Aspects of this pedagogical approach were incorporated within the design of the initial curriculum to increase the likelihood that programme participants would be able to apply what they have learned within their community and to use their skills to address the wider social issues that exist within them. In building on the initial adoption of a value-based pedagogy, the programme incorporated the aims of the new South African Coaching Framework and the National Sport and Recreation plan. Through initial discussions with partner organisations in Cape Town, there was awareness that sports administrators were incorporating a value-based pedagogy as a way to improve sports coaching and young people’s social development. Their intention, within specific contexts, was to create a learning climate where psychomotor performance is replaced as the criterion for success by a range of value-based behaviour.18 The South African Coaching Framework’s vision is to create an effective, inclusive, cohesive and ethical coaching system that promotes transformation and excellence in an active and winning nation. The Framework aims to provide skilled and qualified coaches to support the development of South Africans at all levels in sport.19 LETS developed its curriculum to ensure it was in a position to contribute to the framework through putting inclusion at the heart of everything that it does, upping the skill of its coaches, and developing their understanding of a new pedagogical approach. LETS also designed the content of their curriculum to meet strategic objectives within the National Sport & Recreation Plan (NSRP). The general aims of the NSRP are to increase sports participation, address the imbalances that are still perceptible within South Africa and help to develop a strong participation base within the community.20 Through delivery of programmes in a variety of different settings and with a variety of different organisations, LETS was capable of contributing towards a series of strategic objectives within the plan. Specifically, LETS was able to contribute to Strategic Objective 1: To improve the health and wellbeing of the nation by providing mass participation opportunities through active recreation.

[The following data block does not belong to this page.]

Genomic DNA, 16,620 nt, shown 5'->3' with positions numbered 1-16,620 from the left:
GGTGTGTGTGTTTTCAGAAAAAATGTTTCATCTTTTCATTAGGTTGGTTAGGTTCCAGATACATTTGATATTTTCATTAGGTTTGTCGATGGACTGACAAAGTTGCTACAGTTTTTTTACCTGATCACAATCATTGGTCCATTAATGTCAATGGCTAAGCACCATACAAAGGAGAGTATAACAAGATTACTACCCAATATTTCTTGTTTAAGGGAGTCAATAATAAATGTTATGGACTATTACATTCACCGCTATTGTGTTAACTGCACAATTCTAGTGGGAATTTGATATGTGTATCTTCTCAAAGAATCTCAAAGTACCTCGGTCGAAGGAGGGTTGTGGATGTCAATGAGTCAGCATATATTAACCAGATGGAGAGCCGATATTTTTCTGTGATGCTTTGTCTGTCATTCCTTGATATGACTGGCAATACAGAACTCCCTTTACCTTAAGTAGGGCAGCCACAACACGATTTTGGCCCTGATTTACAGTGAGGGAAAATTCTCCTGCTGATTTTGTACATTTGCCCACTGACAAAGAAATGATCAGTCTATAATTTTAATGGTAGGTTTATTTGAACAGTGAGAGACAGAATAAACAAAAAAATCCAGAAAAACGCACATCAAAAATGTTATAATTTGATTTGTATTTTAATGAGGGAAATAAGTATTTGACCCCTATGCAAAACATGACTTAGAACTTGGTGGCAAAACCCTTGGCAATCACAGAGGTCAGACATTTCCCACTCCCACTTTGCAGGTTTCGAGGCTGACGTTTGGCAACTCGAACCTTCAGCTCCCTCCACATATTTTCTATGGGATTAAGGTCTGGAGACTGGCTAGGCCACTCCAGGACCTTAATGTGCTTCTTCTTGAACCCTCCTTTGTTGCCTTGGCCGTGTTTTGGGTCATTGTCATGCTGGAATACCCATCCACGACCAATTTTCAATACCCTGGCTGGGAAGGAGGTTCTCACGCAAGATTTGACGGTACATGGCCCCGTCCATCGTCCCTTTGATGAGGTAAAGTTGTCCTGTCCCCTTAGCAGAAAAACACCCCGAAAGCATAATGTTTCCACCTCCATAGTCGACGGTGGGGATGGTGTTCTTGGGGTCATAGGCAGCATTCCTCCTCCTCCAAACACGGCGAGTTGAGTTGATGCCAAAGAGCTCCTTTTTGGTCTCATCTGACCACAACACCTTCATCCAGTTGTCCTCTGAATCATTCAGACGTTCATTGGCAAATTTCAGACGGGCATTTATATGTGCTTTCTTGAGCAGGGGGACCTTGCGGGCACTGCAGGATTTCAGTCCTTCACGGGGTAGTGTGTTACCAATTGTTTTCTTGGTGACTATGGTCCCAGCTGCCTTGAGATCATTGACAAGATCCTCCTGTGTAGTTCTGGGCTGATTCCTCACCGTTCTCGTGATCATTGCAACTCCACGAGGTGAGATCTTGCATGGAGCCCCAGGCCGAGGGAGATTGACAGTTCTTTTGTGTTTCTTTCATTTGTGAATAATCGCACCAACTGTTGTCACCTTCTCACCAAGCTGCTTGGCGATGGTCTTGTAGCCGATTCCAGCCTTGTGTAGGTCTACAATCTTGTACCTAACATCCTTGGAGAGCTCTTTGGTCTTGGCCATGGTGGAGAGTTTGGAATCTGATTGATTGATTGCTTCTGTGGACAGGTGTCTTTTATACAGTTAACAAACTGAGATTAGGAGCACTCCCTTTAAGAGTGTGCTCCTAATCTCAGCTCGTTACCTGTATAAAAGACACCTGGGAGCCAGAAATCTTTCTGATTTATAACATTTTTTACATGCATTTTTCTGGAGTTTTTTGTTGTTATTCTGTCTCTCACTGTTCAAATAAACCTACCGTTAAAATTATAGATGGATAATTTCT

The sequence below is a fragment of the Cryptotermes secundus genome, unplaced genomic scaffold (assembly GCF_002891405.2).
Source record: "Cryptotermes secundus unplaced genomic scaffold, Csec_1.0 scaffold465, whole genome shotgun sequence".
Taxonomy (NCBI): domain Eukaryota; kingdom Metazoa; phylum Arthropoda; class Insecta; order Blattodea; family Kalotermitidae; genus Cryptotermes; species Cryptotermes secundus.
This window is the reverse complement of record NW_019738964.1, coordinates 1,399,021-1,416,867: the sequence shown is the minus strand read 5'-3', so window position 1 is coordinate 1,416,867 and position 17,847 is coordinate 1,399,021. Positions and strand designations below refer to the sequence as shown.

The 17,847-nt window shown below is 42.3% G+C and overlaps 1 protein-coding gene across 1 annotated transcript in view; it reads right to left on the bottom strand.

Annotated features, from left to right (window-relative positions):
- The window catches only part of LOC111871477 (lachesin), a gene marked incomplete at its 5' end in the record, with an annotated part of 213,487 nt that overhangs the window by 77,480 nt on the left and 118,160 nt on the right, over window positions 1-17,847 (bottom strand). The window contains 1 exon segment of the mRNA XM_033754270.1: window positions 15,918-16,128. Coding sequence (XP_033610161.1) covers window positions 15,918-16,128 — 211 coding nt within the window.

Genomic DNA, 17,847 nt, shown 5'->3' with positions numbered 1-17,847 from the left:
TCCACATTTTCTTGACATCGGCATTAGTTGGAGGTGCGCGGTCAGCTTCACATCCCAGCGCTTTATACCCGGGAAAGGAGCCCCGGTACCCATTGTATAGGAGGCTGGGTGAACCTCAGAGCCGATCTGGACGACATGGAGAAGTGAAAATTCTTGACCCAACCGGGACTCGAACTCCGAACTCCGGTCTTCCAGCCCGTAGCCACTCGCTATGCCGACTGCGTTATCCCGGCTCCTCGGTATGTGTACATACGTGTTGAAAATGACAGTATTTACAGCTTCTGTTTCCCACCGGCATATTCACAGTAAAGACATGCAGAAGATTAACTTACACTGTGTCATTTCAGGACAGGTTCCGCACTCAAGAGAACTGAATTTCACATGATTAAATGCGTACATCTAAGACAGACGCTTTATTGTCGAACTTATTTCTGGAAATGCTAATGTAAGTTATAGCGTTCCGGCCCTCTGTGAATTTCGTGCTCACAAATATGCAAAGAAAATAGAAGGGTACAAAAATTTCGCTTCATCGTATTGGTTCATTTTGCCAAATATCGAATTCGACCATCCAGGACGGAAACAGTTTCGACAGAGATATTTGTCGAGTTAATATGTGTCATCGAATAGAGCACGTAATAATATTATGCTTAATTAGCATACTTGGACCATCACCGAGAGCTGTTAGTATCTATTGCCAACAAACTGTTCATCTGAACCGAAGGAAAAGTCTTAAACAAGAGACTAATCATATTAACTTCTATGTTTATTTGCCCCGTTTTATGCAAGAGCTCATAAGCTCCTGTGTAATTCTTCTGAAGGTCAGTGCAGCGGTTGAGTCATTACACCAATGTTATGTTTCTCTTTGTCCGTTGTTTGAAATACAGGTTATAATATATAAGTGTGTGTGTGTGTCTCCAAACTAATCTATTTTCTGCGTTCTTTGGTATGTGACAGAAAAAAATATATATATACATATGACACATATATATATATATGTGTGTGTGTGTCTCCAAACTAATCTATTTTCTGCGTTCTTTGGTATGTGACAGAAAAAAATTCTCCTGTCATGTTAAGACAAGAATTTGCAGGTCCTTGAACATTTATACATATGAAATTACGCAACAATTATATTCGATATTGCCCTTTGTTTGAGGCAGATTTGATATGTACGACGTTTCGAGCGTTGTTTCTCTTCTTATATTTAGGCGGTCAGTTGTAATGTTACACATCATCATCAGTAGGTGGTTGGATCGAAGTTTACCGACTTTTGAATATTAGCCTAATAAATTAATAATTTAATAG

The original sports leadership curriculum of LETS was split into the following two areas:
- Coach education programme for existing sports coaches
- Community programme for young leaders
The coach education programme was designed for coaches already working within schools, community clubs and community projects. The curriculum focused on the development of a value-based approach to sports leadership and was developed in partnership with a local government department in Cape Town (Government Department 2 (GD2)) and the initial pilot programme was run with 20 curriculum advisors and developers in February 2014. The initial community programmes were designed for young people who were new to the concept of sports leadership. Its intended outcome was for the participants to use leadership skills in developing activities within their own community. The curriculum again focused on developing the participants’ understanding of a values-based pedagogical approach but in less depth than the coach education programme. The content was developed in partnership with a local government department in Cape Town (Government Department 1 (GD1)) and was delivered as a pilot programme in July 2014 with 25 young leaders.
This overall aim of the research is to develop an understanding from a participant perspective as to the strengths and weaknesses of a new Sport-for-Development organisation. A case study methodology was implemented to enable new learning about behaviour and its meaning within a real world context.21 The case study methodology is holistic because it focused on the development of an organisation and also incorporated embedded subcases that focused on the views and experiences of the participants. LETS as an organisation is essentially a bounded entity, which cannot be removed from its contextual conditions and in depth consideration must be given to the nature of the case including historical, physical, institutional and political contextual factors.22 The case develops through a relationship between the researcher and the participants, inviting and engaging the reader to participate within the interaction.23 It is an interpretive enquiry with the intention to go beyond the research of isolated issues and enable an in-depth study of contextual and complex issues.
The research has been informed using a constructivist epistemology with the belief that people effectively construct meaning through the reality that surrounds them. An understanding of their lived experiences within their communities as well as their understanding of the programme was explored with the intention to apply their constructed reality to the future development of the organisation. Both researchers and participants bring their own personal experiences and opinions to the table and these are in turn derived from the history and culture of the communities in which they are from. Whilst the need to reduce bias and ensure validity within the representation of the data is essential, it is difficult to separate ourselves from what we know; our subjectivity is an integral part of our understanding of ourselves, of others and of the world around us.24